PBA pioneer still loyal to the game
Joaquin M. Henson (The Philippine Star) - January 6, 2014 - 12:00am

MANILA, Philippines -  PBA pioneer Alfredo Enriquez said the other day his love for basketball will never wane despite the tragedy that struck his son Woodrow who is now wheelchair-bound after suffering a spinal cord injury during an exhibition game between M. Lhuillier and Alaska in Cebu three years ago.

Enriquez, 65, played for 7-Up in the PBA’s inaugural season in 1975 and ended his pro career with Filmanbank in 1979.  The quick-stepping 5-8 point guard from the University of San Jose de Recoletos averaged 5.1 points in 142 games for 7-Up and Filmanbank, earning a reputation as a hard-nosed crowd darling because of his all-court hustle. His coach with both the Uncolas and Bankers was Lauro Mumar. Among his PBA teammates were Jimmy Mariano, Rudy Kutch, Larry Mumar, Jun Papa, Amang Ladores, Tino Reynoso, Marcelo Simbulan, Danny Florencio and Bong Chua.

In 2010, his son Woodrow – a guard with M. Lhuillier – crashed to the floor on a drive to the basket in the third quarter of an exhibition game. He rammed into Alaska’s Sonny Thoss and falling backwards, bumped teammate Ian Saladaga, causing a loss of balance. Woodrow lay motionless and was brought out of the court in a stretcher. His injury was similar to PBA cager Eugene Tejada’s accident in 2008.

“Mr. (Michel) Lhuillier spent over P2 Million for Woodrow,” said Enriquez who is based in Cebu. “He saved Woodrow’s life. For many years, Woodrow played for the M. Lhuillier Cebu Niños. He was the MVP of the URBL (United Regional Basketball League) in 2004 with Ramon Fernandez as commissioner. Woodrow once tried out for Sta. Lucia in the PBA but didn’t make it. Up to today, Mr. Lhuillier is taking care of Woodrow and our family and we will always be grateful for his support. Woodrow’s son Z. J. is now 12, in Grade 6 at San Jose. He’s the Milo BEST Center SBP Passerelle MVP. Our dream is for a third generation Enriquez to continue playing the game we love.”

Enriquez is an assistant coach with the Ninos under provincial board member Yayoy Alcoseba. “I’ve been with coach Yayoy since I left the PBA in 1980,” said Enriquez. “I was being recruited to play for Gilbey’s Gin in 1980 but my wife (Pacing) wanted me to concentrate on our fish business in Cebu. I was in Manila for five years playing in the PBA. Back in Cebu, I ended up working in the Cebu City Modern Abbatoir for 22 years. But no matter what I did for a job, I always found time for basketball.”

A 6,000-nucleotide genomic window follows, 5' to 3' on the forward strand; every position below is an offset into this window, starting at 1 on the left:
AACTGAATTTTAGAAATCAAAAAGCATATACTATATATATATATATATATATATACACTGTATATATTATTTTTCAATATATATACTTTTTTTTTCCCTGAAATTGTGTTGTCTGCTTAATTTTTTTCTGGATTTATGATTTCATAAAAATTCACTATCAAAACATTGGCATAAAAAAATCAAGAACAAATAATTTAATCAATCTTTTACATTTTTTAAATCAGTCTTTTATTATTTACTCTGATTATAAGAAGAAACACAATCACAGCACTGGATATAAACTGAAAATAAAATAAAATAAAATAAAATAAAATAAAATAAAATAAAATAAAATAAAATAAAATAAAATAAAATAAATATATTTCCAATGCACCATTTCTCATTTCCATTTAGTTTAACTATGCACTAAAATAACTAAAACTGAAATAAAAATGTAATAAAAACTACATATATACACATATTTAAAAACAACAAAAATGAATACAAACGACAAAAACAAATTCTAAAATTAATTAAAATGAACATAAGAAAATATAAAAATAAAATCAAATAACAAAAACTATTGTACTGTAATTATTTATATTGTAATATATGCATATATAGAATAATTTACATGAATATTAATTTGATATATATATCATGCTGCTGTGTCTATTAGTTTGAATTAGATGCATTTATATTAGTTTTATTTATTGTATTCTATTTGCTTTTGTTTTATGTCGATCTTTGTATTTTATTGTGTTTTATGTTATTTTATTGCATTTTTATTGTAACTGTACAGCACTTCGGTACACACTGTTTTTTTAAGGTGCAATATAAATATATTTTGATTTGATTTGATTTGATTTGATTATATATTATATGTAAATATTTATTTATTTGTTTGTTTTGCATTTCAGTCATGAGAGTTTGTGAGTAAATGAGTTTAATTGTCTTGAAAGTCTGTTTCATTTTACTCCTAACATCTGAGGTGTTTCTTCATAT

Enriquez said during his PBA career, there was little science and a lot of rough stuff. “We played with heart,” he said. “It’s not like in the PBA today where the game is now very scientific with strategy and tactics, players using their head not just their heart. Before, players got away with a lot of rough play. Once, I got elbowed by (Sonny) Jaworski and I fell on the floor. He walked up to me and held out his hand saying sorry, Bai. I saw Sonny a few years ago at the Sinulog festival in Cebu and it was like a reunion of old friends. A former PBA player whom I see at the Sinulog every year is Jing Aldanese.”

Enriquez said as a coach, he concentrates on training point guards. “Alex Cabagnot is one of the best point guards today,” he said. “He’s fast, he thinks and he passes very well. He’ll get you the ball if you’re open. A point guard is like the captain of a ship, he controls the game from the back. My advice to players today is to go hard every practice, every game, play tough defense, make the most of your career because you never know how long it will last.”

  Enriquez said there were two PBA games he’ll never forget. “First was when I shot two free throws with no time left for 7-Up to beat Great Taste and Manny Paner whom we call Manolo in Cebu,” he said. “Second was when 7-Up upset Crispa on a last second follow-up shot I made. We were down by one and Jimmy (Mariano) took a shot for the win but Crispa import Cyrus Mann deflected it. The ball went straight to me under the basket and I shot it at the buzzer.” Of the point guards he defended in the PBA, Enriquez singled out Bernie Fabiosa as the toughest.

 Enriquez said he owes what he is today to basketball. “My two daughters finished with Hotel and Restaurant Management degrees at San Jose and are now working abroad, one in Florida and the other in Canada,” he said. “Woodrow is now 34 and my other son Chris is 29. Chris was a varsity player but never played in the commercial leagues. I couldn’t ask anything more in my life, thanks to basketball.”

Enriquez joined the PBA group that visited Bogo City on a relief mission last Friday. He met PBA chairman Ramon Segismundo, PBA commissioner Chito Salud and players Arwind Santos, Willie Miller, Enrico Villanueva and Cabagnot for the first time during the mission. When Enriquez posed with Miller for a photo, it was a portrait of transition from then to now in the PBA.

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